. The problem is that our market is the smallest and most diffuse in the nation." Considering that the difference in the local TV and radio incomes of the Yankees and Royals is the price of three Reggie Jacksons, the AL's 1977 Western Division champions deserve an Emmy for Best Performance by a Prime-Time Pauper.
The TV dimout in Kansas City was, in fact, one of the main reasons why the A's left for Oakland in 1968. Their move netted an additional $800,000 a year in broadcast money, as did the Braves' hop from Milwaukee to Atlanta.
The future? Roger Kahn, author of The Boys of Summer, claims to be prescient. "I have seen the future," he says. "It measures 19 inches diagonally." And comes with a monthly bill. Most owners see pay TV as the electromagnetic wave of the future. It is no accident that several of them—Jim Fitzgerald (Bucks), John Fetzer (Tigers), Ted Turner (Braves, Hawks), Jack Kent Cooke (Redskins Lakers, Kings)—have substantial interests in cable and pay TV companies, lying in wait for the day when, as Fitzgerald says, "cable TV becomes a real source of income."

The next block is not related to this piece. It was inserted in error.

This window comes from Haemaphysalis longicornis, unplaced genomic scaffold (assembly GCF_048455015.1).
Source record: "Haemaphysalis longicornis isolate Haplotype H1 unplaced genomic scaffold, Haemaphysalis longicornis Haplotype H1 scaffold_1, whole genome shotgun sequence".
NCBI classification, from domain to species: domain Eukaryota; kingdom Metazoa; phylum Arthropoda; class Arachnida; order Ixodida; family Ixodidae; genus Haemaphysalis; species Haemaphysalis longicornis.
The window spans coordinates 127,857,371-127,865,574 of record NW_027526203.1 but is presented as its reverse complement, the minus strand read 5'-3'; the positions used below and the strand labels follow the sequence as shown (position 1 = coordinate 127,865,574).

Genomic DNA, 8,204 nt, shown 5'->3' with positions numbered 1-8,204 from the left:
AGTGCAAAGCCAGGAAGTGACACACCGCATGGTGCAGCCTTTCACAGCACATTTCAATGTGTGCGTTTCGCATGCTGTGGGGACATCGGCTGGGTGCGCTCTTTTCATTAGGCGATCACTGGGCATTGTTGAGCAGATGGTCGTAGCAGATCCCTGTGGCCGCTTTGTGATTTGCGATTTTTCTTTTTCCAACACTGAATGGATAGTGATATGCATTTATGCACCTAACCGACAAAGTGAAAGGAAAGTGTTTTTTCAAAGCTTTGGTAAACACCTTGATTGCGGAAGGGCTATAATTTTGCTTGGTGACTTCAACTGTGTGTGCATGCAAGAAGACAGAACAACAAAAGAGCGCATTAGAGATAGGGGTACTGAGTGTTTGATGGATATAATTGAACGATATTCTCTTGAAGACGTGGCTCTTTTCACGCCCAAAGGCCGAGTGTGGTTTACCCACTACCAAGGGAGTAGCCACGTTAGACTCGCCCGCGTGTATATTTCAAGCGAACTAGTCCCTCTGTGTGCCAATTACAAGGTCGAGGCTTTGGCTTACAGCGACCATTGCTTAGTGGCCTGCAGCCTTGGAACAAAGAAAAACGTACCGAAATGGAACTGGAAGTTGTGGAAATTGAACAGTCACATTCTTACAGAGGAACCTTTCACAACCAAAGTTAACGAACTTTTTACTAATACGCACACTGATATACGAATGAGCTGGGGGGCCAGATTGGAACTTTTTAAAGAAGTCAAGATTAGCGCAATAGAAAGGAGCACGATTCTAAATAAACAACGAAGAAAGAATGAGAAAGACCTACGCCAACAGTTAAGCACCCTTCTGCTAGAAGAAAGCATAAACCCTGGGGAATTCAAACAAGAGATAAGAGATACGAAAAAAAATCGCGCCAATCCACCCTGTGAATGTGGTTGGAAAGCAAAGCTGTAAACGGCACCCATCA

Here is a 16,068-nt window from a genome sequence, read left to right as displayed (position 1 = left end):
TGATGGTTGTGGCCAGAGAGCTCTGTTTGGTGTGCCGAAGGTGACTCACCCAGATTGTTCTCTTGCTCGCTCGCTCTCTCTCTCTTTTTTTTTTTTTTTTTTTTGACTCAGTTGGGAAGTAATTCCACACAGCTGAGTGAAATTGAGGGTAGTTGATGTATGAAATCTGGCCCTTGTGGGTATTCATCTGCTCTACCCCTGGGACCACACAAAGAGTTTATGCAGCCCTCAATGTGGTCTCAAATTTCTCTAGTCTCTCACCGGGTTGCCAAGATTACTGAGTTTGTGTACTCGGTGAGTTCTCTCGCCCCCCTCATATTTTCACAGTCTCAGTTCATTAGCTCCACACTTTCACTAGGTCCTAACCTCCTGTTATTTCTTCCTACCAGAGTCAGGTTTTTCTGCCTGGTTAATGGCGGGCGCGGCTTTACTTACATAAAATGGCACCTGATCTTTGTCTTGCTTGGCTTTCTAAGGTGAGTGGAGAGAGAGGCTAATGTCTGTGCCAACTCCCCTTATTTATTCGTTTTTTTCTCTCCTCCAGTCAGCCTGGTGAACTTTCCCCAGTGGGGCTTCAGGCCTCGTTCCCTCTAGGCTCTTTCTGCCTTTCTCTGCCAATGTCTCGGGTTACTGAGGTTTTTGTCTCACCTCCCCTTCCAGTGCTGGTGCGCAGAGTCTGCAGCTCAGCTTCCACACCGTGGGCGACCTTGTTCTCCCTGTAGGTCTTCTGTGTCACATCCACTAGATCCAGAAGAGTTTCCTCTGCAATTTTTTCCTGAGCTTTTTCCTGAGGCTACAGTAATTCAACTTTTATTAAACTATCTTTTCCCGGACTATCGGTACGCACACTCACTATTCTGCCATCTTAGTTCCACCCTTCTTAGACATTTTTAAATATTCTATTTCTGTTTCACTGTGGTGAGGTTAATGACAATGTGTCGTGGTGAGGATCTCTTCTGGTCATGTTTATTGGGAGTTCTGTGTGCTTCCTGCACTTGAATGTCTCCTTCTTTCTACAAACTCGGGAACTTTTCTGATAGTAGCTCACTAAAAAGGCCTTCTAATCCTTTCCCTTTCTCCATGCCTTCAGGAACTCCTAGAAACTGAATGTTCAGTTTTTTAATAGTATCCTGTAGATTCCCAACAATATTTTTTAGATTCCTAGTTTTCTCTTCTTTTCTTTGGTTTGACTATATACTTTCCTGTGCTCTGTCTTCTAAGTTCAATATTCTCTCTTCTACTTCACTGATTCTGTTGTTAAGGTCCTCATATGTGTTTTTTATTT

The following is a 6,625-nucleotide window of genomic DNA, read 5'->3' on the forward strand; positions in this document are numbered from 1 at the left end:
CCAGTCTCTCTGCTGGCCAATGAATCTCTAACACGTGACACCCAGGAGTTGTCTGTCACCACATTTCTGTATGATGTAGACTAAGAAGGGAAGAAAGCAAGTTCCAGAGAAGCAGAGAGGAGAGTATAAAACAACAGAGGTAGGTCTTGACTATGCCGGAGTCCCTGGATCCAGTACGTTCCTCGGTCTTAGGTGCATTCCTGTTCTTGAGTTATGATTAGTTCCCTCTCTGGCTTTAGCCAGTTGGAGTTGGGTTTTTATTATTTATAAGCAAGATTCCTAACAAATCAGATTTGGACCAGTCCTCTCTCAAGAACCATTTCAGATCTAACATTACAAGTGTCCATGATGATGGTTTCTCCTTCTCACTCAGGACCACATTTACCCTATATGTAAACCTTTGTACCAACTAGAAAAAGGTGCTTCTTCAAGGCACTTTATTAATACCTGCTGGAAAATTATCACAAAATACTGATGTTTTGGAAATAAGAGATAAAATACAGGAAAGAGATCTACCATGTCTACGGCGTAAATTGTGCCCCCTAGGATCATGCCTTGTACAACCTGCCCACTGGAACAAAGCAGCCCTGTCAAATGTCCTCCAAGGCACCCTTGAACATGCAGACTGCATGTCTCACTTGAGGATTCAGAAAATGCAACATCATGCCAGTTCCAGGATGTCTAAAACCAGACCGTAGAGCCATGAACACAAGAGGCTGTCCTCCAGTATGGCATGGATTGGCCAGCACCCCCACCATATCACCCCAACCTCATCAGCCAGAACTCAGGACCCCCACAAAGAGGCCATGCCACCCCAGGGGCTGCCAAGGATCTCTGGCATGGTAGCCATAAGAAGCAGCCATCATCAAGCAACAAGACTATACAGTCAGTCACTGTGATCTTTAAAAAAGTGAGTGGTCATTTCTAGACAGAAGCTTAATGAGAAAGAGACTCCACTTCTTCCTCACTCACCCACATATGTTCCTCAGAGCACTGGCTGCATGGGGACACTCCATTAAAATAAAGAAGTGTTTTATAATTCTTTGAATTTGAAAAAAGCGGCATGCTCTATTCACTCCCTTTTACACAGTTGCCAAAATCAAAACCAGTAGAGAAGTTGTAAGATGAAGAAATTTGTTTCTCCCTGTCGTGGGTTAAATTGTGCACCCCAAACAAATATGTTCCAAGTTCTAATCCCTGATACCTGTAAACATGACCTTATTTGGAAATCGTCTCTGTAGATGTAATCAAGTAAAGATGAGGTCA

Already several teams are airing some of their home games over cable television. Vibrations of struggles to come occurred last October when Cablevision, which operates the nation's largest single cable system, balked at what it said was Madison Square Garden's coercive attempt to boost the price for the Knick and Ranger home games from $300,000 to $500,000 a season, and decided not to show the games to its 75,000 subscribers in Nassau County.
Five baseball teams are currently dabbling in pay TV, and Bowie Kuhn has encouraged the owners to explore how it "can serve as an effective supplement to conventional television."
"Pay TV will not be a supplement when it comes in full force," predicted Joe D'Adamo, SI's Baltimore correspondent, after discussing pay TV with sports entrepreneurs in his area. "It will be the main source of baseball's revenue. The thing to bear in mind is that only a tiny fraction of the games is now shown on commercial TV. So baseball would not be robbing the public of anything. It would be giving, at a price, the citizens of Boston a chance to watch the Dodgers play the Reds in Los Angeles, something Bostonians now have no way of doing. Wild prosperity may be just around the corner, and if Tom Seaver and Jim Palmer last long enough, they could be the first to get $100,000 a performance."